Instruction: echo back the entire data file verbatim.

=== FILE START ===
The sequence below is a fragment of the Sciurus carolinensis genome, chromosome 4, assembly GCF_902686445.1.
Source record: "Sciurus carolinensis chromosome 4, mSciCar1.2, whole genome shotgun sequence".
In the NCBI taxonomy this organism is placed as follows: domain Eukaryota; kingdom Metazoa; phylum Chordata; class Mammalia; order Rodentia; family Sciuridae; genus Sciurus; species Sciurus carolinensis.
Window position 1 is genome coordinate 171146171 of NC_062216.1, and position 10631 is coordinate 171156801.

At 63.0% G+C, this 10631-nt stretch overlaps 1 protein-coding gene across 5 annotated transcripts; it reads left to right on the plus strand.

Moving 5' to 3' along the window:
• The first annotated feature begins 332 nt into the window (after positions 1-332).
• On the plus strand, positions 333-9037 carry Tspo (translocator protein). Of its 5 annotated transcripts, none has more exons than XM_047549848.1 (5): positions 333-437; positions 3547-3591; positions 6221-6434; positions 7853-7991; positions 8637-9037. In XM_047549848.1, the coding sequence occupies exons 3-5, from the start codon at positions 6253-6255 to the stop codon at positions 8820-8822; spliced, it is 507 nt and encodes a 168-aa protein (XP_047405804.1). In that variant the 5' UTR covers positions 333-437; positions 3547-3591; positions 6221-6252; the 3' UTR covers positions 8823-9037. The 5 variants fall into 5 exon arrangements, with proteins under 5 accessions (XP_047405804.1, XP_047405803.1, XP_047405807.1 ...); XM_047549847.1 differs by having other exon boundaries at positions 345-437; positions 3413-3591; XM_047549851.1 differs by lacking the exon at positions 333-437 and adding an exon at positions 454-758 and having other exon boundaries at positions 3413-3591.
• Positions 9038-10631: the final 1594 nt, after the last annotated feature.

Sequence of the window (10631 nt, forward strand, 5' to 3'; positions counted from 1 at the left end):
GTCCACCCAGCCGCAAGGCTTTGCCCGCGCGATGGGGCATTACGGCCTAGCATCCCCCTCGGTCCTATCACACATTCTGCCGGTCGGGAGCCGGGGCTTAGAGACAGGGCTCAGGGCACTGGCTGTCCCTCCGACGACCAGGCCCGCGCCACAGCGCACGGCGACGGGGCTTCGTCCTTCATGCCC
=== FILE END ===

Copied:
The sequence below is a fragment of the Sciurus carolinensis genome, chromosome 4, assembly GCF_902686445.1.
Source record: "Sciurus carolinensis chromosome 4, mSciCar1.2, whole genome shotgun sequence".
In the NCBI taxonomy this organism is placed as follows: domain Eukaryota; kingdom Metazoa; phylum Chordata; class Mammalia; order Rodentia; family Sciuridae; genus Sciurus; species Sciurus carolinensis.
Window position 1 is genome coordinate 171146171 of NC_062216.1, and position 10631 is coordinate 171156801.

At 63.0% G+C, this 10631-nt stretch overlaps 1 protein-coding gene across 5 annotated transcripts; it reads left to right on the plus strand.

Moving 5' to 3' along the window:
• The first annotated feature begins 332 nt into the window (after positions 1-332).
• On the plus strand, positions 333-9037 carry Tspo (translocator protein). Of its 5 annotated transcripts, none has more exons than XM_047549848.1 (5): positions 333-437; positions 3547-3591; positions 6221-6434; positions 7853-7991; positions 8637-9037. In XM_047549848.1, the coding sequence occupies exons 3-5, from the start codon at positions 6253-6255 to the stop codon at positions 8820-8822; spliced, it is 507 nt and encodes a 168-aa protein (XP_047405804.1). In that variant the 5' UTR covers positions 333-437; positions 3547-3591; positions 6221-6252; the 3' UTR covers positions 8823-9037. The 5 variants fall into 5 exon arrangements, with proteins under 5 accessions (XP_047405804.1, XP_047405803.1, XP_047405807.1 ...); XM_047549847.1 differs by having other exon boundaries at positions 345-437; positions 3413-3591; XM_047549851.1 differs by lacking the exon at positions 333-437 and adding an exon at positions 454-758 and having other exon boundaries at positions 3413-3591.
• Positions 9038-10631: the final 1594 nt, after the last annotated feature.

Sequence of the window (10631 nt, forward strand, 5' to 3'; positions counted from 1 at the left end):
GTCCACCCAGCCGCAAGGCTTTGCCCGCGCGATGGGGCATTACGGCCTAGCATCCCCCTCGGTCCTATCACACATTCTGCCGGTCGGGAGCCGGGGCTTAGAGACAGGGCTCAGGGCACTGGCTGTCCCTCCGACGACCAGGCCCGCGCCACAGCGCACGGCGACGGGGCTTCGTCCTTCATGCCC